BBC says it 'regrets' Newsnight debate about Welsh language as 8,000 sign petition calling for review


The BBC has said it “regrets” not having had “more thorough analysis and debate” in a Newsnight topic about the Welsh language that has led to calls for an independent review.

Newsnight asked whether the Welsh language was “a help or hindrance to the nation” as part of the programme aired earlier this month, but failed to invite any Welsh speakers to the debate.

More than 8,000 people have since signed a petition calling for an independent review into all BBC content about the Welsh language over the last two years, with news and current affairs a priority.

In a statement, the BBC said: “Whilst different perspectives were included in this item on the Welsh language, the discussion of such an important subject would have benefited from more thorough analysis and debate.

“We regret that, but believe it was important to look at this topic and we will do so again in the future.”

Huw Marshall, who is named as the creator of the petition on website 38 Degrees, said: “A review would enable the preparation of a documented audit of all items relating to the Welsh language and would be able to establish if indeed there is an issue with regards how the Welsh language is portrayed and to assess what editorial systems are in place to ensure editorial fairness.”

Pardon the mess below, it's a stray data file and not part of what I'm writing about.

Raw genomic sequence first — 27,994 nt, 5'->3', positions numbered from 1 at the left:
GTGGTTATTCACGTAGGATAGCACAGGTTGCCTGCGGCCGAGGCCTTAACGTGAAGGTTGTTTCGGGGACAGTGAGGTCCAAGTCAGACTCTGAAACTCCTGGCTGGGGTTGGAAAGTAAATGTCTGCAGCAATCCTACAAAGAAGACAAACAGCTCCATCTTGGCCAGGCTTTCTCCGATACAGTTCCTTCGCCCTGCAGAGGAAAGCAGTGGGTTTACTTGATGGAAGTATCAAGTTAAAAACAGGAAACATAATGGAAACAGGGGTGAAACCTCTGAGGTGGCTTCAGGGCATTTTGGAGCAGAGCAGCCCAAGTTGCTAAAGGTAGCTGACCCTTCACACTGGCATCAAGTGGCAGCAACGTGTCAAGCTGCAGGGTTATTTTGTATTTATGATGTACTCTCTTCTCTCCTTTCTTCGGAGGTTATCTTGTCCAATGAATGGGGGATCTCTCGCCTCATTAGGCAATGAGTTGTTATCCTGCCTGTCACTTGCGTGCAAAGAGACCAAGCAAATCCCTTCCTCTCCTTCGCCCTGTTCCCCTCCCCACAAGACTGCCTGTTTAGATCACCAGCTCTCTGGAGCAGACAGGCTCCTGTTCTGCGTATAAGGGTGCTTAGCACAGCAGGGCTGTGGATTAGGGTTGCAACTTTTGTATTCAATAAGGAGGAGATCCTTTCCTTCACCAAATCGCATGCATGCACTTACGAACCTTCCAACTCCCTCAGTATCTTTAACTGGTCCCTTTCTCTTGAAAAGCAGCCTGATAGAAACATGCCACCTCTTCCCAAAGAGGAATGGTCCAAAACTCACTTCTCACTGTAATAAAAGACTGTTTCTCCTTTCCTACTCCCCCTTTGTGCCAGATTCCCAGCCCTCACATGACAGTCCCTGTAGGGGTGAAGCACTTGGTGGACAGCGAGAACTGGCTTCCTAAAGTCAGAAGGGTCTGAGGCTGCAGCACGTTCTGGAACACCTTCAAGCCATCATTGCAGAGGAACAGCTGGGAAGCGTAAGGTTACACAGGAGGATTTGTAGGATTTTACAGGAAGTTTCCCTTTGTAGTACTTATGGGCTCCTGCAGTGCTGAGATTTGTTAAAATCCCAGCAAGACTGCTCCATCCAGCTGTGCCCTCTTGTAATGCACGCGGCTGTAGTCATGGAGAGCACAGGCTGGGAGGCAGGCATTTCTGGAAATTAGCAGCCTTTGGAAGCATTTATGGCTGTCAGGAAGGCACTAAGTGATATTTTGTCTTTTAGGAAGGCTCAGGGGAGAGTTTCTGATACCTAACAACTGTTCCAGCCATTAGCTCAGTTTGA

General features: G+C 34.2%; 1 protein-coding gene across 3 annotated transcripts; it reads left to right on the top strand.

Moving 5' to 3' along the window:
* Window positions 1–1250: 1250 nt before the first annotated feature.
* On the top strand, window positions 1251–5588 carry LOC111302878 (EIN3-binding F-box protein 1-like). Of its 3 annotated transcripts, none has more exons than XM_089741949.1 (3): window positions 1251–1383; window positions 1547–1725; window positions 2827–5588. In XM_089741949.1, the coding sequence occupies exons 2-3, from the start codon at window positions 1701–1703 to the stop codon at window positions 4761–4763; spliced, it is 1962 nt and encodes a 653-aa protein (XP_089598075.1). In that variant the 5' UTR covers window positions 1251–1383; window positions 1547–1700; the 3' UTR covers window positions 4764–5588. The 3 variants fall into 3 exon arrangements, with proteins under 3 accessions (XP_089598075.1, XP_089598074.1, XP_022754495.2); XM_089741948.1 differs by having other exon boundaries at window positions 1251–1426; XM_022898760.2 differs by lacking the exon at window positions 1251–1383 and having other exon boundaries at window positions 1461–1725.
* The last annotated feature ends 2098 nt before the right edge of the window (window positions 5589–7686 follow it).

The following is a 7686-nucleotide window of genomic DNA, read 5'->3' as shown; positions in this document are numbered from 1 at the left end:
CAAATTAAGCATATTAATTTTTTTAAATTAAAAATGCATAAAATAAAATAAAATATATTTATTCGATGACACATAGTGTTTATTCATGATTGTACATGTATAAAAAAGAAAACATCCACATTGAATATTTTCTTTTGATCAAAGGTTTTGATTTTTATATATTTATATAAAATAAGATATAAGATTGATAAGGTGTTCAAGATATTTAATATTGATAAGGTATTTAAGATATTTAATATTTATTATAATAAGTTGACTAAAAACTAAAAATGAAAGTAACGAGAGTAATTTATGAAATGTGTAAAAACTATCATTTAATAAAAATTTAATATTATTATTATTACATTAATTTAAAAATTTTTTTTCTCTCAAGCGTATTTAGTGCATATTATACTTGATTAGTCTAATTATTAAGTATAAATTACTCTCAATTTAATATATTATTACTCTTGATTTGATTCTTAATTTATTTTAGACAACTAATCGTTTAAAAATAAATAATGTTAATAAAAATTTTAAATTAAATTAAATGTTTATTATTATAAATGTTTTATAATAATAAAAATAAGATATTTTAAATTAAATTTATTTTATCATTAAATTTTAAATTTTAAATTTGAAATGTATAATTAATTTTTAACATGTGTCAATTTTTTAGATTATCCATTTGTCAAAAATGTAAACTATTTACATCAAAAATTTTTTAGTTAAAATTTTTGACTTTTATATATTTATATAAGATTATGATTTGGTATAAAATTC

3 thoughts on “BBC says it 'regrets' Newsnight debate about Welsh language as 8,000 sign petition calling for review”

  1. I wish people could “get their local news digitally now” as Jess writes. Most of the online local stuff I see is just lifestyle – pub events, leisure centre courses, shows – and it’s usually just puff. It’s hard to find detailed coverage about the council, the NHS, etc., either online or in print. I also don’t see a ‘”free market”, especially in print. Large groups make launching a print title against them an unreasonably high-risk prospect.

    So it might be presumed that the days of reporting planning application discussions or many local court cases are over – the relative lack of interest in such doesn’t justify the cost involved in producing this news. But I think the state may well soon be able to support more of this reporting about itself for when we get the next step in tech.

    Such might be feasible already. A system that would digest, in seconds, council agendas, NHS reports and more as well access sound recordings that should be made of every court case, council meeting, inquest, etc. This system would also be able to identify news in these sources and robot-write stories. State bodies (and everyone else) should support any such recordings and data-mining and so make it as cheap as chips to better report on their work. Without such bigger thinking – and without input from the state into such projects and which it could lead – I fear the future of local journalism may just be websites and apps that might be mistaken for spam.

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